We are more alike than we know.

This is the driving force behind my photography. Over the last twenty years, I have photographed over two dozen countries - some places of heartbreaking conflict, others places of mind-blowing beauty and most something in-between.

Through my work, I celebrate the glory of the ordinary, the tenderness of our shared humanity and the vitality of the planet we call home. Whether dodging motorbikes in Vietnam or bouncing along the highway in rural Morocco, it's always with a camera in-hand, searching for the story to be told.

At home in the United States, my work extends to video where I produce emotionally-powerful content that changes hearts and minds. My video work has influenced some of the most significant debates in the U.S. from gun violence to health care, but as with my photography, it's always grounded in the universal stories we all share. 

Stories like how toddlers everywhere love to “help,” how mothers rock their babies in Bethlehem just as they do in Tel Aviv and how we all yearn for a world that feels a little more like home.


Photographers Without Borders spoke with Liz about her upcoming trip to document the incredible work being done by Vacha for women empowerment. 

What makes you passionate about helping Vacha? 

I’ve been an advocate on a lot of important issues, but nothing as close to my heart as the empowerment of women and girls. From an early age, women received a lot of messages about all of the things they can’t or shouldn’t do. Thanks to great mentors and a college education (as well as a lot of white western privilege), I’ve been able to be part of some pretty incredible opportunities like working in the White House and on two historic presidential campaigns. I want every woman to be able to experience that sense of empowerment and accomplishment, but so many barriers can stand in the way: cultural expectations, discrimination, harassment, lack of access to education or even fear of safety.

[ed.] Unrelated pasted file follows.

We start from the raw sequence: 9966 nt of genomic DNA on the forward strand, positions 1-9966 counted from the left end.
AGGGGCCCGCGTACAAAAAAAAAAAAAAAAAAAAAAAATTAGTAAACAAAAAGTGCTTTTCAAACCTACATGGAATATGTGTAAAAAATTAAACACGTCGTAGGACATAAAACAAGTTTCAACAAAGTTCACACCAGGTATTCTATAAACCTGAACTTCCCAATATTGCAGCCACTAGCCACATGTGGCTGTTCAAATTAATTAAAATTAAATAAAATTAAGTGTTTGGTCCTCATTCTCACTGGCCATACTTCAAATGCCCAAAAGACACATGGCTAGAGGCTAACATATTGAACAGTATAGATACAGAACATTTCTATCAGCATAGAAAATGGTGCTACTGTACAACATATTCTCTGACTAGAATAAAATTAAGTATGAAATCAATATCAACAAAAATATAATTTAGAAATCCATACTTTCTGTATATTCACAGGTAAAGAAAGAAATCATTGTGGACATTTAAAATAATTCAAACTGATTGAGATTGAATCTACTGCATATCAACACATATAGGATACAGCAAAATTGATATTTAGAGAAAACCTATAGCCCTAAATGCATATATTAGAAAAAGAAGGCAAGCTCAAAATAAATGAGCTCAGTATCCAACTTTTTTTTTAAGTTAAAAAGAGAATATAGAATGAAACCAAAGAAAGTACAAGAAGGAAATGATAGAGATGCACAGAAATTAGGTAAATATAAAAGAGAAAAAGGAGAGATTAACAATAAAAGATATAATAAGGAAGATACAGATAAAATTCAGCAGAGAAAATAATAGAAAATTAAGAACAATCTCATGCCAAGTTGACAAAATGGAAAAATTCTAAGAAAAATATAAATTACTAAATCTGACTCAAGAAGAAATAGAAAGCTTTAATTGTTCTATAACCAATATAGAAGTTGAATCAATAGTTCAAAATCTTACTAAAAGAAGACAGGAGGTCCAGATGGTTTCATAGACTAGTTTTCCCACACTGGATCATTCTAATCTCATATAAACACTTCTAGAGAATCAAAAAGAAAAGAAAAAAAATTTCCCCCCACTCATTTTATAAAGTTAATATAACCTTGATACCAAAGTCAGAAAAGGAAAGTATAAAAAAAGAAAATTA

One of the things I love about Vacha is that their programs are not just for women and girls, but led by them. Through their involvement with Vacha, women and girls find their own power and their own voice and come to know their deep worth. It’s also so important that Vacha engages boys in its work, not just because they make good allies, but because it helps boys become female-empowering men. This is the kind of real, structural change that can advance women’s opportunities in India for generations to come.


How do you believe your photography can make a difference for them? 

I find that women and girls are my most frequent photographic subjects, perhaps because I place so much value on drawing attention to people who may feel overlooked or underrepresented. Every place I have traveled, I have been struck by women’s incredible strength. They aren’t often in the spotlight or a leadership role, but they are such a force of influence in their homes, their communities and the world.

By photographing Vacha, I hope to not only give Vacha's targeted audiences insight into this incredible program, but also help them truly see the women and girls involved. Their day-to-day lives may be very different from those of the audience, but I suspect these women and girls have dreams and habits and likes and dislikes we all can relate to. I want people to be able to see these women and girls and think “she reminds me of someone I'd know” - because I believe that sense of common humanity is the single best way to motivate change.


What message would you like to send to your supporters? 

From the time I unwrapped my first SLR camera on my 16th birthday, photography has been such a gift in my life. It has taught me how to see the richness of the world, helped me memorialize meaningful experiences and opened the door to building new relationships. I’ve wanted to honor that gift by giving it back, but never quite knew how. With Photography Without Borders, I finally have an opportunity to do photography with purpose. I'm opting to fund my own expenses for this assignment, but I also know the value of inviting people to walk alongside you in doing good. If you opt to donate on my page, know that your donation won't go to me, but to Vacha.


Visit Liz's website here.